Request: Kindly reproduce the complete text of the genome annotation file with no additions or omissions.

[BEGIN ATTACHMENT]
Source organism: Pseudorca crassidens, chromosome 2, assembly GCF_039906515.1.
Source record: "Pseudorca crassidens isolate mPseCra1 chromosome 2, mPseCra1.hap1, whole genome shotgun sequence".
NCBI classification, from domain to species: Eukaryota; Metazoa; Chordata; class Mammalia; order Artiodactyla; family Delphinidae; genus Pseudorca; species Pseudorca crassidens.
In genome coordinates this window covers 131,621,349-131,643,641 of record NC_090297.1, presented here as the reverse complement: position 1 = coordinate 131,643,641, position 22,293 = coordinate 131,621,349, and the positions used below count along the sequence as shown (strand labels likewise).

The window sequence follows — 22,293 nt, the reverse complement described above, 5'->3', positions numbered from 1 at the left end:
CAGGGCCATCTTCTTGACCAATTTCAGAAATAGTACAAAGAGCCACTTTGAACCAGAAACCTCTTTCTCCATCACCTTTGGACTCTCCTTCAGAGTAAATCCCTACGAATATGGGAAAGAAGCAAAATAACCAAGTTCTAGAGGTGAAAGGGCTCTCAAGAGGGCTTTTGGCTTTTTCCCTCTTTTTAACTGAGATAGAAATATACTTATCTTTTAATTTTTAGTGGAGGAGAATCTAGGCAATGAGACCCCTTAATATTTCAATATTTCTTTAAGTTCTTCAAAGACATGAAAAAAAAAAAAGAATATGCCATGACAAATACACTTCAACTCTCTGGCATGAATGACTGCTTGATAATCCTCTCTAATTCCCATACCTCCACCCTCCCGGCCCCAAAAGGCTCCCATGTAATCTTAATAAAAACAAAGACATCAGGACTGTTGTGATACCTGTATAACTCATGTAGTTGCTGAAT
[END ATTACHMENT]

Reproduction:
Source organism: Pseudorca crassidens, chromosome 2, assembly GCF_039906515.1.
Source record: "Pseudorca crassidens isolate mPseCra1 chromosome 2, mPseCra1.hap1, whole genome shotgun sequence".
NCBI classification, from domain to species: Eukaryota; Metazoa; Chordata; class Mammalia; order Artiodactyla; family Delphinidae; genus Pseudorca; species Pseudorca crassidens.
In genome coordinates this window covers 131,621,349-131,643,641 of record NC_090297.1, presented here as the reverse complement: position 1 = coordinate 131,643,641, position 22,293 = coordinate 131,621,349, and the positions used below count along the sequence as shown (strand labels likewise).

The window sequence follows — 22,293 nt, the reverse complement described above, 5'->3', positions numbered from 1 at the left end:
CAGGGCCATCTTCTTGACCAATTTCAGAAATAGTACAAAGAGCCACTTTGAACCAGAAACCTCTTTCTCCATCACCTTTGGACTCTCCTTCAGAGTAAATCCCTACGAATATGGGAAAGAAGCAAAATAACCAAGTTCTAGAGGTGAAAGGGCTCTCAAGAGGGCTTTTGGCTTTTTCCCTCTTTTTAACTGAGATAGAAATATACTTATCTTTTAATTTTTAGTGGAGGAGAATCTAGGCAATGAGACCCCTTAATATTTCAATATTTCTTTAAGTTCTTCAAAGACATGAAAAAAAAAAAAGAATATGCCATGACAAATACACTTCAACTCTCTGGCATGAATGACTGCTTGATAATCCTCTCTAATTCCCATACCTCCACCCTCCCGGCCCCAAAAGGCTCCCATGTAATCTTAATAAAAACAAAGACATCAGGACTGTTGTGATACCTGTATAACTCATGTAGTTGCTGAAT